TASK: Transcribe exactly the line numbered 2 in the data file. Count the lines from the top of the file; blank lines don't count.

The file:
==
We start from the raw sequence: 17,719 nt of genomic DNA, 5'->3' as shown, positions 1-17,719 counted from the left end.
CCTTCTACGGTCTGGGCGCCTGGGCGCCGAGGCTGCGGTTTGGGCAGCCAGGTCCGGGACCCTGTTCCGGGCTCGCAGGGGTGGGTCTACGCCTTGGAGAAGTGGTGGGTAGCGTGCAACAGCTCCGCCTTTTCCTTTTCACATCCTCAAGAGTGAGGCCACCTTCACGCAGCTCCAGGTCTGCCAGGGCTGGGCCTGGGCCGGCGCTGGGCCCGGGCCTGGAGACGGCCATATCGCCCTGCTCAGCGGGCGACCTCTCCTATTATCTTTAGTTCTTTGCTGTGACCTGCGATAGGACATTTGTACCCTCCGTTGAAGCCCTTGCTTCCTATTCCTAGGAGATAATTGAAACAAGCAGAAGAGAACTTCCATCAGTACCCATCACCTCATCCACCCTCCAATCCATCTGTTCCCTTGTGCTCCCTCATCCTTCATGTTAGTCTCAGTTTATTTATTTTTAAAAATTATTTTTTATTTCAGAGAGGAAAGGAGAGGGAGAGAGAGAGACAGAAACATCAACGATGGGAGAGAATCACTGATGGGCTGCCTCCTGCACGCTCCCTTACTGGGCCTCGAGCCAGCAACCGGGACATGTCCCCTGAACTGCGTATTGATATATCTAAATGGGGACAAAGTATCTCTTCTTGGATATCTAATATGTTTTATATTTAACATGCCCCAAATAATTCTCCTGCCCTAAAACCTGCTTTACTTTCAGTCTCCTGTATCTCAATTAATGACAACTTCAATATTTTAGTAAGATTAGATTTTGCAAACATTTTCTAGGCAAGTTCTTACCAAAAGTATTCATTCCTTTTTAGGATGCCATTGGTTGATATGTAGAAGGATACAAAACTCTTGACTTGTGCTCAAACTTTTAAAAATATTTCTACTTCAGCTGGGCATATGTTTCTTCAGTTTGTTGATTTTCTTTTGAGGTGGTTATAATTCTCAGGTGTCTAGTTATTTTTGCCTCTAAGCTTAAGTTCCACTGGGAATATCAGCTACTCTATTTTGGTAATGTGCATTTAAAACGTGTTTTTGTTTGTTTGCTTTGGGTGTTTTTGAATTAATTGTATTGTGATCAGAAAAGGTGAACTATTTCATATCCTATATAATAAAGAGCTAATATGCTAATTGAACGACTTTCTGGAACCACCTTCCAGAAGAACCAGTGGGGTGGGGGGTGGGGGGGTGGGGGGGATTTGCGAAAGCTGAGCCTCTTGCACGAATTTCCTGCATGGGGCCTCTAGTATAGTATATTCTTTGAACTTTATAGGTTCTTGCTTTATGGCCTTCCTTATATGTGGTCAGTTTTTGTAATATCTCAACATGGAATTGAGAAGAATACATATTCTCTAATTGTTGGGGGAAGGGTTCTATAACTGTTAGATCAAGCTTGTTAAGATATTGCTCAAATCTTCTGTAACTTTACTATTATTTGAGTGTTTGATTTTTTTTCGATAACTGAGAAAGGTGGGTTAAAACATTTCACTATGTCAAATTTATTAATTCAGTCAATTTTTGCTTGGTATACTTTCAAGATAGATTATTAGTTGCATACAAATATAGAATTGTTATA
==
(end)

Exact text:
CCTTCTACGGTCTGGGCGCCTGGGCGCCGAGGCTGCGGTTTGGGCAGCCAGGTCCGGGACCCTGTTCCGGGCTCGCAGGGGTGGGTCTACGCCTTGGAGAAGTGGTGGGTAGCGTGCAACAGCTCCGCCTTTTCCTTTTCACATCCTCAAGAGTGAGGCCACCTTCACGCAGCTCCAGGTCTGCCAGGGCTGGGCCTGGGCCGGCGCTGGGCCCGGGCCTGGAGACGGCCATATCGCCCTGCTCAGCGGGCGACCTCTCCTATTATCTTTAGTTCTTTGCTGTGACCTGCGATAGGACATTTGTACCCTCCGTTGAAGCCCTTGCTTCCTATTCCTAGGAGATAATTGAAACAAGCAGAAGAGAACTTCCATCAGTACCCATCACCTCATCCACCCTCCAATCCATCTGTTCCCTTGTGCTCCCTCATCCTTCATGTTAGTCTCAGTTTATTTATTTTTAAAAATTATTTTTTATTTCAGAGAGGAAAGGAGAGGGAGAGAGAGAGACAGAAACATCAACGATGGGAGAGAATCACTGATGGGCTGCCTCCTGCACGCTCCCTTACTGGGCCTCGAGCCAGCAACCGGGACATGTCCCCTGAACTGCGTATTGATATATCTAAATGGGGACAAAGTATCTCTTCTTGGATATCTAATATGTTTTATATTTAACATGCCCCAAATAATTCTCCTGCCCTAAAACCTGCTTTACTTTCAGTCTCCTGTATCTCAATTAATGACAACTTCAATATTTTAGTAAGATTAGATTTTGCAAACATTTTCTAGGCAAGTTCTTACCAAAAGTATTCATTCCTTTTTAGGATGCCATTGGTTGATATGTAGAAGGATACAAAACTCTTGACTTGTGCTCAAACTTTTAAAAATATTTCTACTTCAGCTGGGCATATGTTTCTTCAGTTTGTTGATTTTCTTTTGAGGTGGTTATAATTCTCAGGTGTCTAGTTATTTTTGCCTCTAAGCTTAAGTTCCACTGGGAATATCAGCTACTCTATTTTGGTAATGTGCATTTAAAACGTGTTTTTGTTTGTTTGCTTTGGGTGTTTTTGAATTAATTGTATTGTGATCAGAAAAGGTGAACTATTTCATATCCTATATAATAAAGAGCTAATATGCTAATTGAACGACTTTCTGGAACCACCTTCCAGAAGAACCAGTGGGGTGGGGGGTGGGGGGGTGGGGGGGATTTGCGAAAGCTGAGCCTCTTGCACGAATTTCCTGCATGGGGCCTCTAGTATAGTATATTCTTTGAACTTTATAGGTTCTTGCTTTATGGCCTTCCTTATATGTGGTCAGTTTTTGTAATATCTCAACATGGAATTGAGAAGAATACATATTCTCTAATTGTTGGGGGAAGGGTTCTATAACTGTTAGATCAAGCTTGTTAAGATATTGCTCAAATCTTCTGTAACTTTACTATTATTTGAGTGTTTGATTTTTTTTCGATAACTGAGAAAGGTGGGTTAAAACATTTCACTATGTCAAATTTATTAATTCAGTCAATTTTTGCTTGGTATACTTTCAAGATAGATTATTAGTTGCATACAAATATAGAATTGTTATA